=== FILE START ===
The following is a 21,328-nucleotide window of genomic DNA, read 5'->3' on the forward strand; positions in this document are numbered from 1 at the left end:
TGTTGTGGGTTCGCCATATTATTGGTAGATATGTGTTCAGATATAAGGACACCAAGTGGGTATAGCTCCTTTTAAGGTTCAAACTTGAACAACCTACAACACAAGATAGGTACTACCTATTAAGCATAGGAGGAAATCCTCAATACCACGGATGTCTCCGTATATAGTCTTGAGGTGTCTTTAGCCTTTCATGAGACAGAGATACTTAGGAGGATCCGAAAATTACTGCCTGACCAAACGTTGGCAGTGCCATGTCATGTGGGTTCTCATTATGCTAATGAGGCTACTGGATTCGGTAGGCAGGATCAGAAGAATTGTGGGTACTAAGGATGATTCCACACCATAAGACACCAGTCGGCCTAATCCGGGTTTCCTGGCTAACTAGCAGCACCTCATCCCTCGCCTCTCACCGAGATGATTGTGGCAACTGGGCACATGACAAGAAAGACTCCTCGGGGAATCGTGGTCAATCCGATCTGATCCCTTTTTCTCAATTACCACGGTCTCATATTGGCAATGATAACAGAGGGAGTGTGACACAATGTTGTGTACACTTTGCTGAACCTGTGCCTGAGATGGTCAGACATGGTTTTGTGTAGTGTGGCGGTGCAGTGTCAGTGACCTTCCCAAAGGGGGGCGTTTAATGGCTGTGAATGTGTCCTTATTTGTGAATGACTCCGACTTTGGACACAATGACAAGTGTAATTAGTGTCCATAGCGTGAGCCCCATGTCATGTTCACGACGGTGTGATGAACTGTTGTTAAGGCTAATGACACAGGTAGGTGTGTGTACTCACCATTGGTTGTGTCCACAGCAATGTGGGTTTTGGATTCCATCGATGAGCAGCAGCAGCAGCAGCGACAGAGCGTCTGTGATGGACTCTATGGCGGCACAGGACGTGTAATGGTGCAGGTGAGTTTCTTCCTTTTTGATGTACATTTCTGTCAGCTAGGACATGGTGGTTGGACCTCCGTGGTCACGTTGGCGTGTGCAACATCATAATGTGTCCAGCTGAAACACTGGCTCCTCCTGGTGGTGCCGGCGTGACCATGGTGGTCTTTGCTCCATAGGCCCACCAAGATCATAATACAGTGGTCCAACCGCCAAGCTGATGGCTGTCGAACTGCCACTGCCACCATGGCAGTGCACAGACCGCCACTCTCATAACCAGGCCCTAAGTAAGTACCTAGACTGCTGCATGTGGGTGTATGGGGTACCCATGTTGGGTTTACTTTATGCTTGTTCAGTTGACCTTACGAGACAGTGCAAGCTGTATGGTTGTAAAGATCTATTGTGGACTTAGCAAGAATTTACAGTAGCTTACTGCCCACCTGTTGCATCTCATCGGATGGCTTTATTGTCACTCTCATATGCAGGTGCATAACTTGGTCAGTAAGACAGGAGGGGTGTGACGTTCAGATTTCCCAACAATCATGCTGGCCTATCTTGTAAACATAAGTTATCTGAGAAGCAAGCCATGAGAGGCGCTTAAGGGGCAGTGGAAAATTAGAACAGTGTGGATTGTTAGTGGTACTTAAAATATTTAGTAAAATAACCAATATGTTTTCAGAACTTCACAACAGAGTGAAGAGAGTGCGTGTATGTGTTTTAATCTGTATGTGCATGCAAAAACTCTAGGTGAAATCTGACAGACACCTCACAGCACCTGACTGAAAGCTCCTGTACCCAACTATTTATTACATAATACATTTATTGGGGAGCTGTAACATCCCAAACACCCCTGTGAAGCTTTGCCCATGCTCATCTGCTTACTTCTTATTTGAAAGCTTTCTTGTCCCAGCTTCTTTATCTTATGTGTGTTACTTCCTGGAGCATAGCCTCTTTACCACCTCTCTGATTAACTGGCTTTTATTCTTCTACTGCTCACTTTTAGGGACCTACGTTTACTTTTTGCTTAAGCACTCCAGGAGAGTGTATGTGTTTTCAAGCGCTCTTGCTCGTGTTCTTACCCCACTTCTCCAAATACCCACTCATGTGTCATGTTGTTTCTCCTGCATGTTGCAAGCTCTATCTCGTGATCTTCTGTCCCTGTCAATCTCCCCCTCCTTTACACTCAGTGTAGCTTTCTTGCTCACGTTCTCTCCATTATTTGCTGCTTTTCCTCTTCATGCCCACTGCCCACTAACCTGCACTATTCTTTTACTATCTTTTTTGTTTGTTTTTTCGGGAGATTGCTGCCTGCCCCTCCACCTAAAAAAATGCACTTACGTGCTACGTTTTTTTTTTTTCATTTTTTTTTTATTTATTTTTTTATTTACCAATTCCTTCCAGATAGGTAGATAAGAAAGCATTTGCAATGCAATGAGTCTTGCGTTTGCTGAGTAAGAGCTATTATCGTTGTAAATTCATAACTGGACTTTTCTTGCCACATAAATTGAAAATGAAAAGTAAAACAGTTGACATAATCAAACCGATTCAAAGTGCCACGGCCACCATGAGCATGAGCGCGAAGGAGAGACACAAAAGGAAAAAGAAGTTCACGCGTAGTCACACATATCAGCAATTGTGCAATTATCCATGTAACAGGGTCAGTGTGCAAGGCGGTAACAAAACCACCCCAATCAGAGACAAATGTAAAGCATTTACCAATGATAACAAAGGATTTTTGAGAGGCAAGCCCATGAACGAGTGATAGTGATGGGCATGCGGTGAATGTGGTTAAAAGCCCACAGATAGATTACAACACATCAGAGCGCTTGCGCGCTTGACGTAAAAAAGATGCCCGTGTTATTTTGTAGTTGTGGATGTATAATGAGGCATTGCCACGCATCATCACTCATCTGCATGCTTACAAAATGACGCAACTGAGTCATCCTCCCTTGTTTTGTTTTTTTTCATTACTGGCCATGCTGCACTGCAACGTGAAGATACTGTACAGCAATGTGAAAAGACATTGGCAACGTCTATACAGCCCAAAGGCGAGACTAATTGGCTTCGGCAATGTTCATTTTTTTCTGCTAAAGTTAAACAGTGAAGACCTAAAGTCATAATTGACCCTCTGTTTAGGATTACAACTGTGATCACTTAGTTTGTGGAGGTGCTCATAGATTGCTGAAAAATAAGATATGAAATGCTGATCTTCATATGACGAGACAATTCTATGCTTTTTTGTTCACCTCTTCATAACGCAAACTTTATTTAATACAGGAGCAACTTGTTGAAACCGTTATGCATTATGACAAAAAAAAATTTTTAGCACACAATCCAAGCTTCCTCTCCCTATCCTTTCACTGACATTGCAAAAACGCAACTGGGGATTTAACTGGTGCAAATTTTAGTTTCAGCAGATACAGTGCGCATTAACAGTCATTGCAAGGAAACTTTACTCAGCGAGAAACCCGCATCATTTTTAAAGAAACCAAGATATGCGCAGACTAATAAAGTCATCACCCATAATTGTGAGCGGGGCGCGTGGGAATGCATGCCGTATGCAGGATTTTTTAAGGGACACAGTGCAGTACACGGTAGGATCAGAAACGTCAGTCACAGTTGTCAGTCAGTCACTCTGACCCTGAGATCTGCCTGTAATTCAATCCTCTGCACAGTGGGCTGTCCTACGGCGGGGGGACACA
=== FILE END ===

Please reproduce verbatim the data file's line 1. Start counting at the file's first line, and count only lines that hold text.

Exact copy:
The following is a 21,328-nucleotide window of genomic DNA, read 5'->3' on the forward strand; positions in this document are numbered from 1 at the left end: